Communications Coordinator, ATTC Network
Senior Editor, NIATx
(By the way, how about those Badgers?)
It’s no coincidence that March is also the National Council on Problem Gambling’s Problem Gambling Awareness Month, and in some states (Iowa, for example) March 15-21 is National Problem Gambling Awareness Week.
National Center for Responsible Gaming states in this month’s ATTC Messenger, “an estimated 80 percent of adults in the U.S. gambled in the past year,” in activities ranging from buying lottery tickets to making illegal bets with bookies. Of this group, about 1 percent of the U.S. population meets the diagnostic criteria for a gambling disorder.
That seems like a pretty low number. But is it really an accurate estimate of the number of people who may be experiencing serious difficulties because of their gambling?
Dr. Lori Rugle, Program Director of the Maryland Center of Excellence on Problem Gambling at the University of Maryland School of Medicine, has more than 30 years of experience in problem gambling prevention and treatment. Her presentation “Screening, Brief Intervention, and Referral to Treatment,” is the second webinar in the ATTC Network’s Problem Gambling Webinar Series.
Dr. Rugle believes that better and wider screening will lead to a more accurate representation of the true extent of gambling disorders, which often accompany substance use and mental health disorders.
View Dr. Rugle’s presentation slides and watch her recorded webinar here.
I caught up with Dr. Rugle last week to ask a few questions about gambling disorder screening tools. As she points out in her recorded webinar, some screening tools that work well in research settings are less effective in real-world clinical practice. (Sound familiar?)
“After finding this in state after state, we realized that we need to see how we can help counselors use the screening tools more effectively in actual clinical practice,” says Dr. Rugle.
It may be that addiction treatment counselors are just as uncomfortable asking their patients about their gambling behavior as, say, some primary care physicians are when asking people about their alcohol and other drug use.
“What happens so often in clinical practice is that a counselor will ask a Yes/No question such as ‘You don't have a gambling problem, do you?’” says Dr. Rugle. “Counselors and doctors are wary of asking questions about an area they’re unsure about,” she says. “With training on the right techniques and how to ask the right questions, clinicians can overcome their lack of confidence about exploring their patients’ gambling behaviors.”
One solution might be to include a question about problem gambling in existing SBIRT activities.
“Asking the question ‘What role does gambling play in your life, and is it helping or hurting?’ could start a longer conversation that might lead to treatment,” says Dr. Rugle.
That question is part of the conversations in Maryland, which has provided funding to agencies to integrate gambling into screening activities.
“I’m asking people to include gambling in every section of the intake, so patients can start making the connection between gambling and other parts of their lives,” she explains.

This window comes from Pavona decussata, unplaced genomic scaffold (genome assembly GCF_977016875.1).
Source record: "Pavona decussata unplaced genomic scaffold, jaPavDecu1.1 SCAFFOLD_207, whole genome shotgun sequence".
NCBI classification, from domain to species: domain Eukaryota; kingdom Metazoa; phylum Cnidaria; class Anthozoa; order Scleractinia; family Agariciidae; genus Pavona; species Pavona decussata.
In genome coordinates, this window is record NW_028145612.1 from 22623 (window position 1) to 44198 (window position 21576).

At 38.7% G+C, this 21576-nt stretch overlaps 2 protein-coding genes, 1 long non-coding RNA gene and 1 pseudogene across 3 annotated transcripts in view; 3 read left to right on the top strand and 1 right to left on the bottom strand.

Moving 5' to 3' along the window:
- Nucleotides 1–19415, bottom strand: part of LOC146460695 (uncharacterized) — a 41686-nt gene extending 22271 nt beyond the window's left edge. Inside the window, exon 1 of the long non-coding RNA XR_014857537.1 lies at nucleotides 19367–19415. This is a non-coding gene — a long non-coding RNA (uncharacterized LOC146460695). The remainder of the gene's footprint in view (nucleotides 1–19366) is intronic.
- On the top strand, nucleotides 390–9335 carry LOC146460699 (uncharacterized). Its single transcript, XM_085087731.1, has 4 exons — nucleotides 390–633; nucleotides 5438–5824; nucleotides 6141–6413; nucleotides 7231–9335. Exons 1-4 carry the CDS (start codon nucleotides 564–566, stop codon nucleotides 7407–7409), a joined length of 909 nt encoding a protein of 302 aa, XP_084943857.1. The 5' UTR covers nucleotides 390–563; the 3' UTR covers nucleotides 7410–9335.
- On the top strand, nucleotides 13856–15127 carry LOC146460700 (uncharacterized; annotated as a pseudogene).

It's also important to define what is meant by gambling.
"Often, people don't automatically think about playing the lottery or bingo as gambling, just as some may discount beer when asked whether or not they drink alcohol," comments Dr. Rugle.
Above All Odds campaign aims to help young adults recognize how to keep gambling fun and affordable, and how to get help if it gets out of hand.
Gambling disorder awareness has increased significantly since Dr. Rugle began her career.
“The DSM-5 reclassification of gambling disorder with substance use has also brought more attention to gambling disorder, and it has also encouraged state systems to look at it differently,” says Dr. Rugle. “In Maryland, it helped us to include problem gambling in the state’s recent integration of substance use and mental health disorders,” she says. “Without that new definition, it would have been much more difficult.”
With the increase of legalized gambling (and no end to that in sight) more treatment for problem gambling is available than in the past.
“Right now, 39 states offer funding of varying amounts to address problem gambling, but in most cases it is just a fraction of what’s available for other disorders,” comments Dr. Rugle. She’d like to see a public source of funding for research in this area and to be included along with funding for other addictive disorders, especially as gambling continues to proliferate.
For more information, see the 2013 National Survey of Problem Gambling Services.
One potential funding source is the tax revenue that the federal government receives from gambling winnings. “This could provide more funding for problem gambling prevention and treatment,” notes Dr. Rugle.
In conclusion, Dr. Rugle encourages treatment professionals to think about ways they can “have the conversation” about gambling behaviors with their clients. “People are really surprised to learn how pervasive it is and the issues it’s creating in families, at work, and as a relapse risk factor," says Dr. Rugle. “Not addressing gambling issues decreases treatment effectiveness and adds to treatment costs,” says Dr. Rugle.
For more information, visit:
Maryland Center of Excellence on Problem Gambling
National Council on Problem Gambling
ATTC Network Problem Gambling Webinar Series
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